A new study in scientific advances led by UMBC’s Tianle Yuan, used satellite data from 2003 to 2020 to determine the impact of fuel regulations on pollution from cargo ships. The research team’s data showed significant changes in sulfur pollution after the regulations went into effect in 2015 and 2020. Their extensive dataset may also help answer a larger question: How do pollutants and other particles interact with clouds to affect global temperatures overall?
Tiny particles in the atmosphere known as aerosols, which include pollution, can harm human health but often also have a cooling effect on the planet due to their interaction with clouds. However, estimates of the magnitude of this effect range by a factor of 10 – not very accurate for something this important.
“How much cooling the aerosols cause is a big unknown right now, and that’s where ship tracks come in,” says Yuan, an associate research scientist at the Goddard Earth Sciences Technology and Research (GESTAR) II Center.
sea of data
When pollutant particles from ships enter clouds deep in the atmosphere, they reduce the size of individual cloud droplets without changing the overall volume of the cloud. This creates a larger droplet surface area that reflects more of the energy entering Earth’s atmosphere back into space, cooling the planet.
Instruments on satellites can detect these differences in droplet size. And the air over the ocean is generally very clean, making it easy to spot the relatively narrow ship tracks that meander across the ocean. “Most of the original cloud is unpolluted, and part of it is polluted by the ship, so there is a contrast,” Yuan explains.
While ship tracks can be fairly obvious in satellite data, you need to know where to look and have the time and resources to look. Before advances in computing power and machine learning, Yuan, Ph.D. Students could focus their entire thesis on identifying a cluster of ship tracks in satellite data.
“We have automated this process,” says Yuan. His group “developed an algorithm to automatically find these ship tracks from the sea of data”.
This tremendous advance allowed them to create, for the first time, a comprehensive, global map of ship tracks over an extended period (18 years). Next, they will share it with the world – opening the door for anyone to dig into the data and make more discoveries.
act of disappearance
Even before regulations to limit pollution were introduced, Yuan and his colleagues found that ship tracks didn’t appear everywhere ships traveled. Only areas with certain types of low cloud cover had ship tracks, which is useful for adjusting the role of clouds in climate models. They also found that after Europe, the US and Canada established Emission Control Areas (ECAs) along their coasts in 2015, ship tracks in those regions had all but disappeared, demonstrating the effectiveness of such regulations in reducing pollution in port cities.
However, the shipping companies have not necessarily reduced their pollutant emissions across the board. Instead, they made changes to adapt to the new rules. Ports in northern Mexico (not part of the ECA system) saw increased activity, and pollution “hot spots” formed along the borders of ECAs as ships changed routes to spend as few miles as possible within the restricted zones.
In 2020, however, an international agreement set a much more restrictive standard for transporting fuel across the world’s oceans, rather than just near shore. After that, the only ship tracks the team’s algorithm could detect were those in the cleanest of clouds. In clouds with even light background pollution, the suspected ship tracks interfered directly.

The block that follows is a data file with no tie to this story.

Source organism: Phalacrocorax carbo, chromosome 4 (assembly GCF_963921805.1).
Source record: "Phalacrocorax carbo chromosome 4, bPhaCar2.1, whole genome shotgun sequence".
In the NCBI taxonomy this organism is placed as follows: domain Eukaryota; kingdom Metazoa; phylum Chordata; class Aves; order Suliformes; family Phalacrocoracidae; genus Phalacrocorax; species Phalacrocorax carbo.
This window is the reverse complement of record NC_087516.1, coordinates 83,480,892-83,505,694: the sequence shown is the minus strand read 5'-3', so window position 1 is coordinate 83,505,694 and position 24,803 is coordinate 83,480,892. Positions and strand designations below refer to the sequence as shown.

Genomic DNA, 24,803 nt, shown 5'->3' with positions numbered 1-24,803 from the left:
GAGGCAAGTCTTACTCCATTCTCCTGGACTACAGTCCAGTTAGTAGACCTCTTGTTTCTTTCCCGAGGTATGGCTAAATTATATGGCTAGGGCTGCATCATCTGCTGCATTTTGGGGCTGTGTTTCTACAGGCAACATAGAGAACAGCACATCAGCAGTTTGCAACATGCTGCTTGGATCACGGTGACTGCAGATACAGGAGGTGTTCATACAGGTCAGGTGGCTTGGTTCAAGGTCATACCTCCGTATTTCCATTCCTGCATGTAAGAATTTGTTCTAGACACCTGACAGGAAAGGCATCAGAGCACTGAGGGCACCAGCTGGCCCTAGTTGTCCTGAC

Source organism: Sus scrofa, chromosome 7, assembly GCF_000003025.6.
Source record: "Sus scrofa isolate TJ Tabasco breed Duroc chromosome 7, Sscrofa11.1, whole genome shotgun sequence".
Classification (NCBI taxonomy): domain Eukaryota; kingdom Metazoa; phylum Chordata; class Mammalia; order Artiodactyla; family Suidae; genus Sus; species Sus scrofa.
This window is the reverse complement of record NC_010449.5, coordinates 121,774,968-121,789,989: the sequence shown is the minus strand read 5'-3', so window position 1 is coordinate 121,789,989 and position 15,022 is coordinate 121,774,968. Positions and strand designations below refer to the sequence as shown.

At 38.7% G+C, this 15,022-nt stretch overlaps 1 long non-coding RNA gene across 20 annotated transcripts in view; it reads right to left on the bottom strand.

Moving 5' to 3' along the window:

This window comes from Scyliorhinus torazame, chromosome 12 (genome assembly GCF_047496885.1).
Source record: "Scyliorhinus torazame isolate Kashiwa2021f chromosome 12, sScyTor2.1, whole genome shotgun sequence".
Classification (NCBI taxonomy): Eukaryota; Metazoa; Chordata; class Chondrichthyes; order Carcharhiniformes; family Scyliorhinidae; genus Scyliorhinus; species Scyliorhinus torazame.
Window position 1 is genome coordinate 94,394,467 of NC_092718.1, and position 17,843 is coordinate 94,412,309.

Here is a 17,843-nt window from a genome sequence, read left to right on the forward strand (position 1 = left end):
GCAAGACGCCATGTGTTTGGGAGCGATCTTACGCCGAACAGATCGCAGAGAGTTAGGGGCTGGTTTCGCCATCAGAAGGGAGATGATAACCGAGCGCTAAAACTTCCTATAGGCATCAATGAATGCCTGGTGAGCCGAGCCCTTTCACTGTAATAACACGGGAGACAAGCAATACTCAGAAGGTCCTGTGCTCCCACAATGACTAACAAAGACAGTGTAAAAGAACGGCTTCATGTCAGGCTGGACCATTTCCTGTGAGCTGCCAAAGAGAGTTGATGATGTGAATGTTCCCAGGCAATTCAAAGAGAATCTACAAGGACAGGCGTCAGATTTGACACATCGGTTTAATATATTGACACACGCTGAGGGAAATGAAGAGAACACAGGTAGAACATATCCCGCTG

It seems obvious that there would be a net benefit in reducing pollution from ships. However, since particles (like ship pollution) have a cooling effect when interacting with clouds, a significant reduction could contribute to a problematic rise in global temperatures, Yuan says.
That’s another reason why it’s important to cement the degree to which particulate matter pollution is cooling the planet. When the cooling effect of these pollutants and other particles is significant, people must balance the need to prevent excessive warming with the need to reduce pollution where people and other species live – leading to difficult choices.
“Ship pollution alone can produce a significant cooling effect,” Yuan says, “because the atmosphere over the ocean is so clean.” There is a physical limit to how small cloud droplets can get, so beyond a certain point adding more pollution will not increase the cooling effect of the clouds. But over the ocean, because the background is largely unpolluted, even a small amount of pollution from ships makes an impact.
Marine pollution is also an outsized driver of the cooling effect of aerosols because low clouds, which are most conducive to ship-track formation, are more common over water than on land. And, as Yuan reminds us, “the ocean covers two-thirds of the earth’s surface.”
The Bigger Picture
Going forward, Yuan and his colleagues are helping to tackle this mystery by continuing their work to more precisely define the role clouds play in climate. “We can use the millions of ship track samples we now have to tackle the general problem of aerosol-cloud interaction,” says Yuan, “because ship tracks can be used as mini-labs.”
By analyzing data from a relatively simple and well-controlled system – narrow ship tracks running through very clean clouds – they can come to conclusions they can trust.”
Other research teams can also use the team’s dataset and algorithm to reach their own conclusions, increasing the potential public impact of this work. This collaborative spirit will help scientists and communities determine how best to address global challenges such as pollution and temperature changes.